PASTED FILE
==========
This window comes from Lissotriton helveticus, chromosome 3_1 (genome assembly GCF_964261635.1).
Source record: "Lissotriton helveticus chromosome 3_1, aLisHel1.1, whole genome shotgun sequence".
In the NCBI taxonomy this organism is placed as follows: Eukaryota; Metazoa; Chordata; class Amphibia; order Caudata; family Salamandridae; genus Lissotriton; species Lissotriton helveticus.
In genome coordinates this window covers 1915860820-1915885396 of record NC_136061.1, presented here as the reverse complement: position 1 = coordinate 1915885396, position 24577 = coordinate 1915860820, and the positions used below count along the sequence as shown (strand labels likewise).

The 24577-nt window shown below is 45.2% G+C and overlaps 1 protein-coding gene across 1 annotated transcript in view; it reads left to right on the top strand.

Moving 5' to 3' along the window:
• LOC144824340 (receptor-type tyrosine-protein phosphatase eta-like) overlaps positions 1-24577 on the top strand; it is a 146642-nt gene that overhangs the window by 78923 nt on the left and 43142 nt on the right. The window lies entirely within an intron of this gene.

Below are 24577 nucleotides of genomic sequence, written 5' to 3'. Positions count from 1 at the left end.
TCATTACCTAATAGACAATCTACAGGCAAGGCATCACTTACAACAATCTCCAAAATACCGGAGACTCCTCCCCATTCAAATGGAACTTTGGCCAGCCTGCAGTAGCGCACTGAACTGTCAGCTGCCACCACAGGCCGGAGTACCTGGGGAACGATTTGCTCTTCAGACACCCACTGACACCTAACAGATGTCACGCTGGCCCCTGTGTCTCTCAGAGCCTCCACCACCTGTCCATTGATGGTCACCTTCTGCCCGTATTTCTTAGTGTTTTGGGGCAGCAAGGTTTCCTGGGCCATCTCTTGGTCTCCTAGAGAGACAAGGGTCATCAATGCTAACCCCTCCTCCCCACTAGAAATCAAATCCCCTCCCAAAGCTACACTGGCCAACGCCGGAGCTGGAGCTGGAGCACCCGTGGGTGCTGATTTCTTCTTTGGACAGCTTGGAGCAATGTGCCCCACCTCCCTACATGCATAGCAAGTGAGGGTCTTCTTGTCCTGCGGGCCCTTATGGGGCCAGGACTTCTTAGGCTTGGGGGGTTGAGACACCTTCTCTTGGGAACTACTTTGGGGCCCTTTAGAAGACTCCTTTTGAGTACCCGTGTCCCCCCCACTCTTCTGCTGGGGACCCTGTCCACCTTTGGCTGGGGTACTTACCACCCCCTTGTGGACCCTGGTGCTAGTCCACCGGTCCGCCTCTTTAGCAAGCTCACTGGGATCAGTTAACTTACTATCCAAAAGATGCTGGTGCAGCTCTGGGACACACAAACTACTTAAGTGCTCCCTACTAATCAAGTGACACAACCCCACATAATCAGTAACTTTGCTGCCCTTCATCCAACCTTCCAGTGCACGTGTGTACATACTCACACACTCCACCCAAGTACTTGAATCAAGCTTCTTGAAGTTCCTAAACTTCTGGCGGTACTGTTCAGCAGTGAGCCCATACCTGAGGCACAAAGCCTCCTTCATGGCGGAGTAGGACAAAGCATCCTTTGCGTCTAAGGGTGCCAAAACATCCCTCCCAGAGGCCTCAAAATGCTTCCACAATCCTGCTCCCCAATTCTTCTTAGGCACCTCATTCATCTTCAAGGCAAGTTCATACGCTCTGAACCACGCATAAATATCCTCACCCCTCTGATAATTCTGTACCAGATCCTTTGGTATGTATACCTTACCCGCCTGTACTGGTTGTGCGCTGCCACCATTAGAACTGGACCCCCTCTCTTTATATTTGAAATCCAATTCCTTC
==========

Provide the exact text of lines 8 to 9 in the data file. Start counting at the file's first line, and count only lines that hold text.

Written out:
Below are 24577 nucleotides of genomic sequence, written 5' to 3'. Positions count from 1 at the left end.
TCATTACCTAATAGACAATCTACAGGCAAGGCATCACTTACAACAATCTCCAAAATACCGGAGACTCCTCCCCATTCAAATGGAACTTTGGCCAGCCTGCAGTAGCGCACTGAACTGTCAGCTGCCACCACAGGCCGGAGTACCTGGGGAACGATTTGCTCTTCAGACACCCACTGACACCTAACAGATGTCACGCTGGCCCCTGTGTCTCTCAGAGCCTCCACCACCTGTCCATTGATGGTCACCTTCTGCCCGTATTTCTTAGTGTTTTGGGGCAGCAAGGTTTCCTGGGCCATCTCTTGGTCTCCTAGAGAGACAAGGGTCATCAATGCTAACCCCTCCTCCCCACTAGAAATCAAATCCCCTCCCAAAGCTACACTGGCCAACGCCGGAGCTGGAGCTGGAGCACCCGTGGGTGCTGATTTCTTCTTTGGACAGCTTGGAGCAATGTGCCCCACCTCCCTACATGCATAGCAAGTGAGGGTCTTCTTGTCCTGCGGGCCCTTATGGGGCCAGGACTTCTTAGGCTTGGGGGGTTGAGACACCTTCTCTTGGGAACTACTTTGGGGCCCTTTAGAAGACTCCTTTTGAGTACCCGTGTCCCCCCCACTCTTCTGCTGGGGACCCTGTCCACCTTTGGCTGGGGTACTTACCACCCCCTTGTGGACCCTGGTGCTAGTCCACCGGTCCGCCTCTTTAGCAAGCTCACTGGGATCAGTTAACTTACTATCCAAAAGATGCTGGTGCAGCTCTGGGACACACAAACTACTTAAGTGCTCCCTACTAATCAAGTGACACAACCCCACATAATCAGTAACTTTGCTGCCCTTCATCCAACCTTCCAGTGCACGTGTGTACATACTCACACACTCCACCCAAGTACTTGAATCAAGCTTCTTGAAGTTCCTAAACTTCTGGCGGTACTGTTCAGCAGTGAGCCCATACCTGAGGCACAAAGCCTCCTTCATGGCGGAGTAGGACAAAGCATCCTTTGCGTCTAAGGGTGCCAAAACATCCCTCCCAGAGGCCTCAAAATGCTTCCACAATCCTGCTCCCCAATTCTTCTTAGGCACCTCATTCATCTTCAAGGCAAGTTCATACGCTCTGAACCACGCATAAATATCCTCACCCCTCTGATAATTCTGTACCAGATCCTTTGGTATGTATACCTTACCCGCCTGTACTGGTTGTGCGCTGCCACCATTAGAACTGGACCCCCTCTCTTTATATTTGAAATCCAATTCCTTC